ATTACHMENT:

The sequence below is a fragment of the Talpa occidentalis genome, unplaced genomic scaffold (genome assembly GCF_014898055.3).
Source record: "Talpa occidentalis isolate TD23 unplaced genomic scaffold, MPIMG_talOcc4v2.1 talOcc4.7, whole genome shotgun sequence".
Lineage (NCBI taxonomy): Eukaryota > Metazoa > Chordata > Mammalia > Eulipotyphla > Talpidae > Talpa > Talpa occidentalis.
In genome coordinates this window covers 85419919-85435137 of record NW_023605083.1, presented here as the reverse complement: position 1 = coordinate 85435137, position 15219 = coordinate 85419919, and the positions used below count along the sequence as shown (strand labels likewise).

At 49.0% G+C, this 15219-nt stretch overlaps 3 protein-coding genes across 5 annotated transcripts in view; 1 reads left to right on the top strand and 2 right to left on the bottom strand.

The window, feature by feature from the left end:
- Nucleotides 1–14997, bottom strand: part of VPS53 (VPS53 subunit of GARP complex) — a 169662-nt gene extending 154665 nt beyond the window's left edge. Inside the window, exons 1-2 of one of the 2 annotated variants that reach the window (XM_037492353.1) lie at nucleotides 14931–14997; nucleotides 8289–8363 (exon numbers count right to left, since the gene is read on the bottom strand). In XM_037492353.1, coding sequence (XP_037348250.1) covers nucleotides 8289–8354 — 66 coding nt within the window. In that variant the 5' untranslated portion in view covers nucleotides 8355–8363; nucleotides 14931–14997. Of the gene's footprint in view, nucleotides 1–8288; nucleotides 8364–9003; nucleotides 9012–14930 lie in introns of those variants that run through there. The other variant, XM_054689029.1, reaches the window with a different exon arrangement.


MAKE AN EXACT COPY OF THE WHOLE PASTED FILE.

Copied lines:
The sequence below is a fragment of the Talpa occidentalis genome, unplaced genomic scaffold (genome assembly GCF_014898055.3).
Source record: "Talpa occidentalis isolate TD23 unplaced genomic scaffold, MPIMG_talOcc4v2.1 talOcc4.7, whole genome shotgun sequence".
Lineage (NCBI taxonomy): Eukaryota > Metazoa > Chordata > Mammalia > Eulipotyphla > Talpidae > Talpa > Talpa occidentalis.
In genome coordinates this window covers 85419919-85435137 of record NW_023605083.1, presented here as the reverse complement: position 1 = coordinate 85435137, position 15219 = coordinate 85419919, and the positions used below count along the sequence as shown (strand labels likewise).

At 49.0% G+C, this 15219-nt stretch overlaps 3 protein-coding genes across 5 annotated transcripts in view; 1 reads left to right on the top strand and 2 right to left on the bottom strand.

The window, feature by feature from the left end:
- Nucleotides 1–14997, bottom strand: part of VPS53 (VPS53 subunit of GARP complex) — a 169662-nt gene extending 154665 nt beyond the window's left edge. Inside the window, exons 1-2 of one of the 2 annotated variants that reach the window (XM_037492353.1) lie at nucleotides 14931–14997; nucleotides 8289–8363 (exon numbers count right to left, since the gene is read on the bottom strand). In XM_037492353.1, coding sequence (XP_037348250.1) covers nucleotides 8289–8354 — 66 coding nt within the window. In that variant the 5' untranslated portion in view covers nucleotides 8355–8363; nucleotides 14931–14997. Of the gene's footprint in view, nucleotides 1–8288; nucleotides 8364–9003; nucleotides 9012–14930 lie in introns of those variants that run through there. The other variant, XM_054689029.1, reaches the window with a different exon arrangement.